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Designing for Earthquakes

Wood is a proven choice for seismic-resistive construction
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Sponsored by reThink Wood | Content provided by the American Wood Council
 
Continuing Education
 

Learning Objectives - After this course, you should be able to:

  1. Discuss seismic-resistive design requirements for wood-frame buildings with a focus on compliance with the 2012 IBC and ASCE 7-10.
  2. Explain the analysis procedure commonly used for determining seismic design loads of wood frame buildings in the U.S.
  3. Describe the two most common wood-frame seismic force-resisting systems.
  4. Describe the role of structural configuration and redundancy in seismic design.

Credits:

1 AIA LU/HSW
1 PDH
0.1 IACET CEU
*This course may qualify for PDH credit. Check your state licensing board for all laws, rules and regulations to confirm.

Earthquakes cannot be prevented but sound design and construction based on research and compliance with building code requirements can reduce their effects. Worldwide, it is estimated that several million earthquakes occur each year,1 but most are too small to be felt. They can occur anywhere; however, the likelihood of earthquakes strong enough to threaten buildings is especially high in certain geographic areas. Areas of particularly high seismic hazard in the U.S., for example, are shown in Figure 1 on page 2.

In North America, where wood-frame construction is common, loss of life due to earthquakes has been relatively low compared to other regions of the world.2 The relative good performance of wood buildings is often attributed to the following characteristics:

▶   Lightweight. Wood-frame buildings tend to be lightweight, reducing seismic forces, which are proportional to weight.

▶   Ductile connections. Multiple nailed connections in framing members, shear walls and diaphragms of wood-frame construction exhibit ductile behavior (the ability to yield and displace without sudden brittle fracture).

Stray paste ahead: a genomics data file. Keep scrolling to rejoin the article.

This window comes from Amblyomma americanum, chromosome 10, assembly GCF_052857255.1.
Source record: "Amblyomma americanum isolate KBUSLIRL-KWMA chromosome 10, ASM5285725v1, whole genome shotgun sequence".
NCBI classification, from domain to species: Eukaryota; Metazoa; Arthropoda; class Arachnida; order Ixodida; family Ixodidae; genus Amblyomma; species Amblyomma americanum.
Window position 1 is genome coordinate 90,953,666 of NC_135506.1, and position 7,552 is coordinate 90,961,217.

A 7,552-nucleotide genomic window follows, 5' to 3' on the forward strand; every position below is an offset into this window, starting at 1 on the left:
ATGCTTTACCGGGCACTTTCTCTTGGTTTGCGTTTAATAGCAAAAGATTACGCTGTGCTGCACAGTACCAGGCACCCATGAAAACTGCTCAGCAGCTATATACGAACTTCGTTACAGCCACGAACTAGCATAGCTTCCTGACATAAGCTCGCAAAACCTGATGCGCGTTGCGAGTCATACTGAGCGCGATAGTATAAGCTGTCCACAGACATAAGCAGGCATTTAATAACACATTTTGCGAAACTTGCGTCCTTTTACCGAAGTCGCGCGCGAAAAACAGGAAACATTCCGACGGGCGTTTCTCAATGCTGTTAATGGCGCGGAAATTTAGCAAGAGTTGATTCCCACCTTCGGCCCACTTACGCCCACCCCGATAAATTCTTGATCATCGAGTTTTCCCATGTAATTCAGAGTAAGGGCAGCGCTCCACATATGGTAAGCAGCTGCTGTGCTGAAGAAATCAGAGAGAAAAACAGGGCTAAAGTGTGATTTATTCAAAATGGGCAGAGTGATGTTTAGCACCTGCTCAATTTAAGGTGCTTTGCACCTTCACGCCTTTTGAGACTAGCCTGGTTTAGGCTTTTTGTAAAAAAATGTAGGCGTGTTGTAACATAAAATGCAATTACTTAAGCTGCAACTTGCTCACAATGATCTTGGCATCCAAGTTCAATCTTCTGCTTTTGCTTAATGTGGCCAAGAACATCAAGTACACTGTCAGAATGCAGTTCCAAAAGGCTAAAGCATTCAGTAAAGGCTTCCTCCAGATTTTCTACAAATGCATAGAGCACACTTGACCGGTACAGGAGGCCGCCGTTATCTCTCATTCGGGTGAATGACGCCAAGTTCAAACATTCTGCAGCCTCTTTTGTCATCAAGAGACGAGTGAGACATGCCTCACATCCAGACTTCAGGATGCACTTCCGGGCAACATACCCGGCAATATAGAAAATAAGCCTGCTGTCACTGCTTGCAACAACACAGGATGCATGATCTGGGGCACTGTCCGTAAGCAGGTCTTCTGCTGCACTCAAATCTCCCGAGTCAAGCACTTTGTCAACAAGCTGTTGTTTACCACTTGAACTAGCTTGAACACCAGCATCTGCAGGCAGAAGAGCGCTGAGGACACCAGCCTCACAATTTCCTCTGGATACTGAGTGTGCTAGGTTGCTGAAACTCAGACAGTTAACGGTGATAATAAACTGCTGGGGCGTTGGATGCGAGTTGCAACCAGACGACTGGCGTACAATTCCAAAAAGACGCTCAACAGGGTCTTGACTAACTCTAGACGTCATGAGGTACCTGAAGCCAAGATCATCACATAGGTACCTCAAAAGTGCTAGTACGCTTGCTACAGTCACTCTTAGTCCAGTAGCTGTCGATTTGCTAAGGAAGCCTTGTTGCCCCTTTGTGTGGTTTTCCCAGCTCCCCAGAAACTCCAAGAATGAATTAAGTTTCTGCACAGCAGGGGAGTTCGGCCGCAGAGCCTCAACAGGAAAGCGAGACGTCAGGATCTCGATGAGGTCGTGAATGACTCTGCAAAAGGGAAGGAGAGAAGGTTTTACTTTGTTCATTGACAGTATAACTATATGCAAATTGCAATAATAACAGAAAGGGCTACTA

▶   Redundant load paths. Wood-frame buildings tend to be comprised of repetitive framing attached with numerous fasteners and connectors, which provide multiple and often redundant load paths for resistance to seismic forces. Further, when structural panels such as plywood or oriented strand board (OSB) are properly attached to lumber floor, roof and wall framing, they form diaphragms and shear walls that are exceptional at resisting these forces.

The luxury Stella development in California includes four and five stories of wood-frame construction over a shared concrete pool-level podium. It was designed to meet requirements for Seismic Design Category D.

Photo: Lawrence Anderson, www.lawrenceanderson.net

The luxury Stella development in California includes four and five stories of wood-frame construction over a shared concrete pool-level podium. It was designed to meet requirements for Seismic Design Category D.

 

Summary of Risk Category for Buildings and Other Structures

 

Relationship between Approximate Fundamental Period, Ta, and Structural Height, hn

 

[ Page 1 of 13 ]               
Originally published in Engineering News-Record

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